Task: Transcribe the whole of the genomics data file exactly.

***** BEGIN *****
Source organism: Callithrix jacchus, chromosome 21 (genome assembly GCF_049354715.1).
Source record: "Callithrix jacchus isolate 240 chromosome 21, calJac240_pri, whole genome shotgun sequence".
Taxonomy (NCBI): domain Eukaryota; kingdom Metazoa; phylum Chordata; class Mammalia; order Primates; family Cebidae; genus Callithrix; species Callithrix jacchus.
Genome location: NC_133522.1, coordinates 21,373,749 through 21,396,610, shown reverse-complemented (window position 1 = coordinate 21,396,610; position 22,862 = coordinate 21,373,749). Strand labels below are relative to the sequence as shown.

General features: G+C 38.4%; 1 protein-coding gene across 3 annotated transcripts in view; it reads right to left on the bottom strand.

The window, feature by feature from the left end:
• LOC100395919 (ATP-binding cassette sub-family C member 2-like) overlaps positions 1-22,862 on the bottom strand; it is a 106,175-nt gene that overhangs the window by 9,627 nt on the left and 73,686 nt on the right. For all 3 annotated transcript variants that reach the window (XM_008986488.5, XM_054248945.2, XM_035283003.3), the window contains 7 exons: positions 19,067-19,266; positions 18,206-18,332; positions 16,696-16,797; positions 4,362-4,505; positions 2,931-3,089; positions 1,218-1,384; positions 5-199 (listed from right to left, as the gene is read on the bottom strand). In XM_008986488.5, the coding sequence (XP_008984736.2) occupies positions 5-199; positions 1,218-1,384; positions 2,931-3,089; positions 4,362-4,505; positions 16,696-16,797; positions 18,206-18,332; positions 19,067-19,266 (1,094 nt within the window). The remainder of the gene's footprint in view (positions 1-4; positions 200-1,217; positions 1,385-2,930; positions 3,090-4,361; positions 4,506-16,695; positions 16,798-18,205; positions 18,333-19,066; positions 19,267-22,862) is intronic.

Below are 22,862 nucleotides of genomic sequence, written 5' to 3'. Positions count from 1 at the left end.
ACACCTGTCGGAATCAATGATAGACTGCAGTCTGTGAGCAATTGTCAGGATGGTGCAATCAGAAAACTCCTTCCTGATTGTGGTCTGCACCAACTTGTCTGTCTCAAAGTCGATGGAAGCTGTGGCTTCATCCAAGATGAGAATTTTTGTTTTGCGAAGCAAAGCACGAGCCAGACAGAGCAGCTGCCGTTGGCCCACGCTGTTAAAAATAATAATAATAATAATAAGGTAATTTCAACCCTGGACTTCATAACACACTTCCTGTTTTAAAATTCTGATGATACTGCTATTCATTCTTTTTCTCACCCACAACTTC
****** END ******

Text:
Source organism: Callithrix jacchus, chromosome 21 (genome assembly GCF_049354715.1).
Source record: "Callithrix jacchus isolate 240 chromosome 21, calJac240_pri, whole genome shotgun sequence".
Taxonomy (NCBI): domain Eukaryota; kingdom Metazoa; phylum Chordata; class Mammalia; order Primates; family Cebidae; genus Callithrix; species Callithrix jacchus.
Genome location: NC_133522.1, coordinates 21,373,749 through 21,396,610, shown reverse-complemented (window position 1 = coordinate 21,396,610; position 22,862 = coordinate 21,373,749). Strand labels below are relative to the sequence as shown.

General features: G+C 38.4%; 1 protein-coding gene across 3 annotated transcripts in view; it reads right to left on the bottom strand.

The window, feature by feature from the left end:
• LOC100395919 (ATP-binding cassette sub-family C member 2-like) overlaps positions 1-22,862 on the bottom strand; it is a 106,175-nt gene that overhangs the window by 9,627 nt on the left and 73,686 nt on the right. For all 3 annotated transcript variants that reach the window (XM_008986488.5, XM_054248945.2, XM_035283003.3), the window contains 7 exons: positions 19,067-19,266; positions 18,206-18,332; positions 16,696-16,797; positions 4,362-4,505; positions 2,931-3,089; positions 1,218-1,384; positions 5-199 (listed from right to left, as the gene is read on the bottom strand). In XM_008986488.5, the coding sequence (XP_008984736.2) occupies positions 5-199; positions 1,218-1,384; positions 2,931-3,089; positions 4,362-4,505; positions 16,696-16,797; positions 18,206-18,332; positions 19,067-19,266 (1,094 nt within the window). The remainder of the gene's footprint in view (positions 1-4; positions 200-1,217; positions 1,385-2,930; positions 3,090-4,361; positions 4,506-16,695; positions 16,798-18,205; positions 18,333-19,066; positions 19,267-22,862) is intronic.

Below are 22,862 nucleotides of genomic sequence, written 5' to 3'. Positions count from 1 at the left end.
ACACCTGTCGGAATCAATGATAGACTGCAGTCTGTGAGCAATTGTCAGGATGGTGCAATCAGAAAACTCCTTCCTGATTGTGGTCTGCACCAACTTGTCTGTCTCAAAGTCGATGGAAGCTGTGGCTTCATCCAAGATGAGAATTTTTGTTTTGCGAAGCAAAGCACGAGCCAGACAGAGCAGCTGCCGTTGGCCCACGCTGTTAAAAATAATAATAATAATAATAAGGTAATTTCAACCCTGGACTTCATAACACACTTCCTGTTTTAAAATTCTGATGATACTGCTATTCATTCTTTTTCTCACCCACAACTTC